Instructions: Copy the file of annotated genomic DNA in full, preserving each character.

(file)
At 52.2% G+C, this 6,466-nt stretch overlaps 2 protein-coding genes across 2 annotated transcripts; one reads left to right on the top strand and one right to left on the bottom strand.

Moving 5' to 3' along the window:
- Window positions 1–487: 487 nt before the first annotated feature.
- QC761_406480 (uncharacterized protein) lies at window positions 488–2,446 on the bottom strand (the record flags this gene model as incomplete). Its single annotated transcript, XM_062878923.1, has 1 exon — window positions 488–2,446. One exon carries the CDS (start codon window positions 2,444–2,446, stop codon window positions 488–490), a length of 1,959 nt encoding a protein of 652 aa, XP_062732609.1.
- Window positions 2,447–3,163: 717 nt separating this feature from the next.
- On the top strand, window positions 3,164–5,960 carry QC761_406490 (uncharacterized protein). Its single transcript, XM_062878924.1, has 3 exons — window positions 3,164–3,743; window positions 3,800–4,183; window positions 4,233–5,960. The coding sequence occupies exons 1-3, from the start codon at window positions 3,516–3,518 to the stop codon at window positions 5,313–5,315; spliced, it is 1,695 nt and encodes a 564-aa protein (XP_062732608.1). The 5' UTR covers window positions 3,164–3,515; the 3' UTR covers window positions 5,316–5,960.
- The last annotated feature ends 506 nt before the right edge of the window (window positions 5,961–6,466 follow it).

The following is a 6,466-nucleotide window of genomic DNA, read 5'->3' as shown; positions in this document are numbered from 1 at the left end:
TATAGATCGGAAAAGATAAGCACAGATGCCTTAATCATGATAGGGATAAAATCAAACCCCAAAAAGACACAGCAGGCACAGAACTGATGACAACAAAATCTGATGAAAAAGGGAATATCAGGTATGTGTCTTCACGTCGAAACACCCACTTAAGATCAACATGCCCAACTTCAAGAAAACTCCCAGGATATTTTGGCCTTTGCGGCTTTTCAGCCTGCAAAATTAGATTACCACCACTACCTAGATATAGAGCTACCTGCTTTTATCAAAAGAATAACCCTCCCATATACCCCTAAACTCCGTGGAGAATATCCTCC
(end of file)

At 52.2% G+C, this 6,466-nt stretch overlaps 2 protein-coding genes across 2 annotated transcripts; one reads left to right on the top strand and one right to left on the bottom strand.

Moving 5' to 3' along the window:
- Window positions 1–487: 487 nt before the first annotated feature.
- QC761_406480 (uncharacterized protein) lies at window positions 488–2,446 on the bottom strand (the record flags this gene model as incomplete). Its single annotated transcript, XM_062878923.1, has 1 exon — window positions 488–2,446. One exon carries the CDS (start codon window positions 2,444–2,446, stop codon window positions 488–490), a length of 1,959 nt encoding a protein of 652 aa, XP_062732609.1.
- Window positions 2,447–3,163: 717 nt separating this feature from the next.
- On the top strand, window positions 3,164–5,960 carry QC761_406490 (uncharacterized protein). Its single transcript, XM_062878924.1, has 3 exons — window positions 3,164–3,743; window positions 3,800–4,183; window positions 4,233–5,960. The coding sequence occupies exons 1-3, from the start codon at window positions 3,516–3,518 to the stop codon at window positions 5,313–5,315; spliced, it is 1,695 nt and encodes a 564-aa protein (XP_062732608.1). The 5' UTR covers window positions 3,164–3,515; the 3' UTR covers window positions 5,316–5,960.
- The last annotated feature ends 506 nt before the right edge of the window (window positions 5,961–6,466 follow it).

The following is a 6,466-nucleotide window of genomic DNA, read 5'->3' as shown; positions in this document are numbered from 1 at the left end:
TATAGATCGGAAAAGATAAGCACAGATGCCTTAATCATGATAGGGATAAAATCAAACCCCAAAAAGACACAGCAGGCACAGAACTGATGACAACAAAATCTGATGAAAAAGGGAATATCAGGTATGTGTCTTCACGTCGAAACACCCACTTAAGATCAACATGCCCAACTTCAAGAAAACTCCCAGGATATTTTGGCCTTTGCGGCTTTTCAGCCTGCAAAATTAGATTACCACCACTACCTAGATATAGAGCTACCTGCTTTTATCAAAAGAATAACCCTCCCATATACCCCTAAACTCCGTGGAGAATATCCTCC